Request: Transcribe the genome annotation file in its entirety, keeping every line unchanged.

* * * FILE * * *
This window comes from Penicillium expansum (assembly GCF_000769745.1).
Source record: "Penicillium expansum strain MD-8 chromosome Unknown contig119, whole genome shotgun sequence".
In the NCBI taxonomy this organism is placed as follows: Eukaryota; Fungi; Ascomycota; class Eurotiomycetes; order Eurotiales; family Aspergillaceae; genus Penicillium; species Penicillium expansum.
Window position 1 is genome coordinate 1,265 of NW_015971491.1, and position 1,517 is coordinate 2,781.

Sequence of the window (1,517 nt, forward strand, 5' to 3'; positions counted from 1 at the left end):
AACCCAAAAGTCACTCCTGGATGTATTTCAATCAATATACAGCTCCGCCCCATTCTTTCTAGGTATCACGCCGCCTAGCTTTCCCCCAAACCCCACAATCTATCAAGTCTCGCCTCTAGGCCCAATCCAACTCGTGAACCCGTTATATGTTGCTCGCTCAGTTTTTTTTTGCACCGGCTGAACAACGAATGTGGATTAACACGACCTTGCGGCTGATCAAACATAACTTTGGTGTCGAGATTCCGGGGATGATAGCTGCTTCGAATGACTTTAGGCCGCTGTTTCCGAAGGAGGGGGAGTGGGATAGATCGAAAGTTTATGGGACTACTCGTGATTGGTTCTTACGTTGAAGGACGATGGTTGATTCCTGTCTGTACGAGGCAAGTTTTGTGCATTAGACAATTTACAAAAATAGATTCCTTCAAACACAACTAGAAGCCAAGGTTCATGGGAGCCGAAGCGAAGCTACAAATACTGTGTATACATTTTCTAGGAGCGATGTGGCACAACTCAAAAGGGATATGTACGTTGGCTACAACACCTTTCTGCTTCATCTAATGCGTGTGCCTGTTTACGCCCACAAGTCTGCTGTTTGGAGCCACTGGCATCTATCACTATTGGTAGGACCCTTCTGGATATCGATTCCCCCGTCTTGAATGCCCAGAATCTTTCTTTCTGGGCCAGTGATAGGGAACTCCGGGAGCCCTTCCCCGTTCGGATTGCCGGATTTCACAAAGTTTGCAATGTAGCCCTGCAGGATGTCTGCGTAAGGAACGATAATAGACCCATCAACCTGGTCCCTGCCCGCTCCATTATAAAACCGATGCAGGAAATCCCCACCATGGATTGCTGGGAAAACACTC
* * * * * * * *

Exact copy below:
This window comes from Penicillium expansum (assembly GCF_000769745.1).
Source record: "Penicillium expansum strain MD-8 chromosome Unknown contig119, whole genome shotgun sequence".
In the NCBI taxonomy this organism is placed as follows: Eukaryota; Fungi; Ascomycota; class Eurotiomycetes; order Eurotiales; family Aspergillaceae; genus Penicillium; species Penicillium expansum.
Window position 1 is genome coordinate 1,265 of NW_015971491.1, and position 1,517 is coordinate 2,781.

Sequence of the window (1,517 nt, forward strand, 5' to 3'; positions counted from 1 at the left end):
AACCCAAAAGTCACTCCTGGATGTATTTCAATCAATATACAGCTCCGCCCCATTCTTTCTAGGTATCACGCCGCCTAGCTTTCCCCCAAACCCCACAATCTATCAAGTCTCGCCTCTAGGCCCAATCCAACTCGTGAACCCGTTATATGTTGCTCGCTCAGTTTTTTTTTGCACCGGCTGAACAACGAATGTGGATTAACACGACCTTGCGGCTGATCAAACATAACTTTGGTGTCGAGATTCCGGGGATGATAGCTGCTTCGAATGACTTTAGGCCGCTGTTTCCGAAGGAGGGGGAGTGGGATAGATCGAAAGTTTATGGGACTACTCGTGATTGGTTCTTACGTTGAAGGACGATGGTTGATTCCTGTCTGTACGAGGCAAGTTTTGTGCATTAGACAATTTACAAAAATAGATTCCTTCAAACACAACTAGAAGCCAAGGTTCATGGGAGCCGAAGCGAAGCTACAAATACTGTGTATACATTTTCTAGGAGCGATGTGGCACAACTCAAAAGGGATATGTACGTTGGCTACAACACCTTTCTGCTTCATCTAATGCGTGTGCCTGTTTACGCCCACAAGTCTGCTGTTTGGAGCCACTGGCATCTATCACTATTGGTAGGACCCTTCTGGATATCGATTCCCCCGTCTTGAATGCCCAGAATCTTTCTTTCTGGGCCAGTGATAGGGAACTCCGGGAGCCCTTCCCCGTTCGGATTGCCGGATTTCACAAAGTTTGCAATGTAGCCCTGCAGGATGTCTGCGTAAGGAACGATAATAGACCCATCAACCTGGTCCCTGCCCGCTCCATTATAAAACCGATGCAGGAAATCCCCACCATGGATTGCTGGGAAAACACTC